I really don’t know what happened to me mentally over the last couple of months. I call it a breakdown, but I’m not a medical professional. For all I know, a breakdown is something else entirely, but it doesn’t matter, because I’m managing my anxieties better now.  I don’t worry so much about my health, but I do worry that I might have uterine scarring from the second D & C, but that discussion is for another post. I’ve been taking care of the house, talking more to friends (yes, even those with children), and I even forced myself to hold a baby a few weeks ago.  That is major progress for someone who will go well out of her way to avoid making eye contact with an infant.

For the first time in a long time, I feel alive.

More importantly, I can give myself permission to be alive. Permission to blog. Permission to heal.

Permission to just be me.

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Two Walks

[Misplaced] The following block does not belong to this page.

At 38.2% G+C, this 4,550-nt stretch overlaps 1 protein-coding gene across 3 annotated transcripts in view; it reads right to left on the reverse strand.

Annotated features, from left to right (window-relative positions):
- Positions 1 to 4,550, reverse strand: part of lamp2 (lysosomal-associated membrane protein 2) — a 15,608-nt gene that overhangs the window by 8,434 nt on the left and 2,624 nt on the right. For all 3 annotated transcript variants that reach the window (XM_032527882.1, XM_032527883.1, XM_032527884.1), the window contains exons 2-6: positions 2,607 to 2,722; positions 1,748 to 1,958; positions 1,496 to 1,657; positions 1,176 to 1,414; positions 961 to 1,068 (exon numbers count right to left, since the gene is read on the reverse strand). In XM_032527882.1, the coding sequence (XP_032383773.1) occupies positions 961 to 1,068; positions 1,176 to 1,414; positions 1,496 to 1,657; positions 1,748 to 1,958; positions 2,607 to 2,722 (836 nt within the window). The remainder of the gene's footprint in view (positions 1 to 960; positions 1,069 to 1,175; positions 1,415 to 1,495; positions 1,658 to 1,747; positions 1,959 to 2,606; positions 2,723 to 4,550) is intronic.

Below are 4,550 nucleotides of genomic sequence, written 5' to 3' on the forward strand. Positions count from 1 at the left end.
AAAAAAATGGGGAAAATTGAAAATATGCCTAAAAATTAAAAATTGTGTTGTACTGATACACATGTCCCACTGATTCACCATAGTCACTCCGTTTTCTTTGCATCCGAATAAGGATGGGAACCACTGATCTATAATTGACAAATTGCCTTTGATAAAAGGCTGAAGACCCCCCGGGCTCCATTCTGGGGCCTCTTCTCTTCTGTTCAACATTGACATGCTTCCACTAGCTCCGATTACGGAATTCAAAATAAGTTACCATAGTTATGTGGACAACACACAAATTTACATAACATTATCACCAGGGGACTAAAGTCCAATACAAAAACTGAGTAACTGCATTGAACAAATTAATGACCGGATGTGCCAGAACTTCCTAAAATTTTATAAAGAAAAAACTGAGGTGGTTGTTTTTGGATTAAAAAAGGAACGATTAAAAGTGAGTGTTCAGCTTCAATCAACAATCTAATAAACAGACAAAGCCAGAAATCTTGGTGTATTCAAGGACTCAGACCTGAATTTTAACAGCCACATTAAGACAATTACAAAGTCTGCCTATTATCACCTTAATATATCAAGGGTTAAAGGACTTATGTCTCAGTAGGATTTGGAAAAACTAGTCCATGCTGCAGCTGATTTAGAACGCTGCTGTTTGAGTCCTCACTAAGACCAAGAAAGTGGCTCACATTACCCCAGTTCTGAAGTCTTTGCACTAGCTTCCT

Thank you, Belle, for your Spiritual/Virtual Walk to Remember idea!  Recently Belle attended a real-life walk to honor the memory of precious Pip and of other babies lost in pregnancy, birth, and beyond.   After a less-than-validating experience, she proposed the idea of  a “virtual walk to remember” in which all bloggers could take their own personal walk in the environment of their choosing to remember and honor those who were lost.

It just so happens that I attended my own virtual walk Saturday and an in-person one today, Sunday.  I woke up Saturday in a pretty crappy mood since I had spent the previous night at a high-school football game.  Not that the game itself bothered me (to say my home team lost would be an understatement).  Nor did the super-chilly, piercing weather put me in a bad mood for the next day.  It was seeing all those people from high school who had babies and babies galore.  Ok, it was only one person who had two babies, but the image of watching her chase after and show off her children all night was the first memory that greeted me Saturday morning.